Secondly, the individuals should be engaged in promoting and reinforcing procedures in which the individuals are taken through activities that require their verbal or gestural participation. Here scripted phrases can be employed and the individuals commended for every appropriately used phrase (Humphrey & Symes, 2011). The individuals are made to engage in play activities with anticipated praise for any attempt of participation. They can also be taught on how to easily initiate and respond to conversations by participating in plays and this will help reinforce their communication skills.

A third way can be the placing of the individualstrategic places like common tables during taking of meals like lunch, placing them in strategic social clubs for those with similar interests such that they can interact and share their insights and expand on their common interests. This strategy can be referred to as the proximity approach.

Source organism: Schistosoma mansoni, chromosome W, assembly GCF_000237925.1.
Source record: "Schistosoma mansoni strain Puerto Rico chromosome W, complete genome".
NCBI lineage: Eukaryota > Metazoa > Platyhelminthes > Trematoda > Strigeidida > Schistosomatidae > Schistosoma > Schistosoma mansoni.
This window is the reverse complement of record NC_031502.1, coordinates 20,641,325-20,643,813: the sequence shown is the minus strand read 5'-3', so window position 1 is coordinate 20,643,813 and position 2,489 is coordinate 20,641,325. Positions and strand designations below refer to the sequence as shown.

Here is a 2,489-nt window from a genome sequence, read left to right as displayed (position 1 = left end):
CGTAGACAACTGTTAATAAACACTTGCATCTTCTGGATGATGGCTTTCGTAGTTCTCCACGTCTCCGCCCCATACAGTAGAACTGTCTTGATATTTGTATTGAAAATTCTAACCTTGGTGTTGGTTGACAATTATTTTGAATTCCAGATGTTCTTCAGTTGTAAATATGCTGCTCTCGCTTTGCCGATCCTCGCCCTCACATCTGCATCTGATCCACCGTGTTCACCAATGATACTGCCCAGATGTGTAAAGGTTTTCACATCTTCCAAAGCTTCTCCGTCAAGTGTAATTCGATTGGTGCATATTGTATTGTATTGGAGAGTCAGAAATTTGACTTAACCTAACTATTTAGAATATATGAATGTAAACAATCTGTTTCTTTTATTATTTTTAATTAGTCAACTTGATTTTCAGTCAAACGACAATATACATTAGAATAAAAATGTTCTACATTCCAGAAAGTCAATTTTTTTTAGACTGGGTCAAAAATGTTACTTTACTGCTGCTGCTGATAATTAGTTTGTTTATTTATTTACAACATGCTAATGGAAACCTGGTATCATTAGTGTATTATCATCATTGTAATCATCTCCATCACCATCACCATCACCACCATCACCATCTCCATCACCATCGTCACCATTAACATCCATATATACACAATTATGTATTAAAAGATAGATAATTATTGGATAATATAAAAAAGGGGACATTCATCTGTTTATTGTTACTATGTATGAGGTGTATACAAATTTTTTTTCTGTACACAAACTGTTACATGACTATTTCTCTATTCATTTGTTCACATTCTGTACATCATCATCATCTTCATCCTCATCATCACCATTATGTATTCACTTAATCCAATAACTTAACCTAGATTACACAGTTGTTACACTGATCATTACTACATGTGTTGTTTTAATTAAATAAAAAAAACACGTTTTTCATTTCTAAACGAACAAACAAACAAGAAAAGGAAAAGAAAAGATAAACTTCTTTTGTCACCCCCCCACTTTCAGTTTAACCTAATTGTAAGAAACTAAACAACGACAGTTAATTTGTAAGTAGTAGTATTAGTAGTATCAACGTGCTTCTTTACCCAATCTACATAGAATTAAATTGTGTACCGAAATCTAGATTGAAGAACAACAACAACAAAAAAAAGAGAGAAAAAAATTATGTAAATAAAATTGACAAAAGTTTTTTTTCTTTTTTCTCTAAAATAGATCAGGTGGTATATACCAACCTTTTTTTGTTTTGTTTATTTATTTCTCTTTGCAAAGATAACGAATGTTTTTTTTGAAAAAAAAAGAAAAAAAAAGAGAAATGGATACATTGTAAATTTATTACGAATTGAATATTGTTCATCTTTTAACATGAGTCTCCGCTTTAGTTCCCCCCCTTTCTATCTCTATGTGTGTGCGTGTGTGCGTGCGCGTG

Fourthly, intervention activities must be applied so as to impact good social skills. This entails: group-based social skills programs where a therapist, facilitator or a teacher conducts a group training session for the individuals with the syndrome on how to improve their social skills which; peer-mediated interventions which employs a peer as the trainee for the social skills to the participants; activity-based interventions employs participation of the ASD individuals in either collaborative tasks or exercises which result to team building and hence strengthening social skills; computer-based interventions employ a virtual reality training programs through the computer and through video modeling; and social stories which basically employs the use of short narratives that would be read to the lower grade pupils thus impacting a positive behavioral change with a corresponding social impact (Tanner, Hand, OToole, & Lane, 2015). These strategies would certainly lead to elimination of negative interactions and would impact positive interactions with the added benefits of creating friendships.